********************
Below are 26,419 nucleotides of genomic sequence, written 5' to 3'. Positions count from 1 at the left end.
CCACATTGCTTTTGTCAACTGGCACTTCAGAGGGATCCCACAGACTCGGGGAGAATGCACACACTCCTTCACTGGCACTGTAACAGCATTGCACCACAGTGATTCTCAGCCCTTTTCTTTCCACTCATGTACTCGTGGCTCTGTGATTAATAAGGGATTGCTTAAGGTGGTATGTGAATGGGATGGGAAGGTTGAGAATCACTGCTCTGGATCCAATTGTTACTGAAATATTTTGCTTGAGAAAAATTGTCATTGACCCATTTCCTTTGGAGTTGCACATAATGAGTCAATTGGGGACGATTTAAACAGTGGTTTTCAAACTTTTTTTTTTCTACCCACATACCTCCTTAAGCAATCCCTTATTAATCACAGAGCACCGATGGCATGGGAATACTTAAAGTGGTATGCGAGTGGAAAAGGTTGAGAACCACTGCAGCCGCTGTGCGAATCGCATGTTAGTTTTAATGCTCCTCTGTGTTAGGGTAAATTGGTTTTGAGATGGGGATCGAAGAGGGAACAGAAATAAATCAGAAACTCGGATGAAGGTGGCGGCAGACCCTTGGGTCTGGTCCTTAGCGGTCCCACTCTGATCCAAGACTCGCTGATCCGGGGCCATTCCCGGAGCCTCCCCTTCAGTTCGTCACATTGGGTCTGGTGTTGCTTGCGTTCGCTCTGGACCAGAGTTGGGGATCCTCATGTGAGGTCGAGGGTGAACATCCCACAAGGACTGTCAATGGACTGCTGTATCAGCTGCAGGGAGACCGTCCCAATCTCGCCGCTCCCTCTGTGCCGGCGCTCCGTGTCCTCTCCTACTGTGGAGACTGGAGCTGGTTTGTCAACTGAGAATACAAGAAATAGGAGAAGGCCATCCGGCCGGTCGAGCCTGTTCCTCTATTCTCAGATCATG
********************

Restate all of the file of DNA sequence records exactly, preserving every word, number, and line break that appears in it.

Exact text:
Below are 26,419 nucleotides of genomic sequence, written 5' to 3'. Positions count from 1 at the left end.
CCACATTGCTTTTGTCAACTGGCACTTCAGAGGGATCCCACAGACTCGGGGAGAATGCACACACTCCTTCACTGGCACTGTAACAGCATTGCACCACAGTGATTCTCAGCCCTTTTCTTTCCACTCATGTACTCGTGGCTCTGTGATTAATAAGGGATTGCTTAAGGTGGTATGTGAATGGGATGGGAAGGTTGAGAATCACTGCTCTGGATCCAATTGTTACTGAAATATTTTGCTTGAGAAAAATTGTCATTGACCCATTTCCTTTGGAGTTGCACATAATGAGTCAATTGGGGACGATTTAAACAGTGGTTTTCAAACTTTTTTTTTTCTACCCACATACCTCCTTAAGCAATCCCTTATTAATCACAGAGCACCGATGGCATGGGAATACTTAAAGTGGTATGCGAGTGGAAAAGGTTGAGAACCACTGCAGCCGCTGTGCGAATCGCATGTTAGTTTTAATGCTCCTCTGTGTTAGGGTAAATTGGTTTTGAGATGGGGATCGAAGAGGGAACAGAAATAAATCAGAAACTCGGATGAAGGTGGCGGCAGACCCTTGGGTCTGGTCCTTAGCGGTCCCACTCTGATCCAAGACTCGCTGATCCGGGGCCATTCCCGGAGCCTCCCCTTCAGTTCGTCACATTGGGTCTGGTGTTGCTTGCGTTCGCTCTGGACCAGAGTTGGGGATCCTCATGTGAGGTCGAGGGTGAACATCCCACAAGGACTGTCAATGGACTGCTGTATCAGCTGCAGGGAGACCGTCCCAATCTCGCCGCTCCCTCTGTGCCGGCGCTCCGTGTCCTCTCCTACTGTGGAGACTGGAGCTGGTTTGTCAACTGAGAATACAAGAAATAGGAGAAGGCCATCCGGCCGGTCGAGCCTGTTCCTCTATTCTCAGATCATG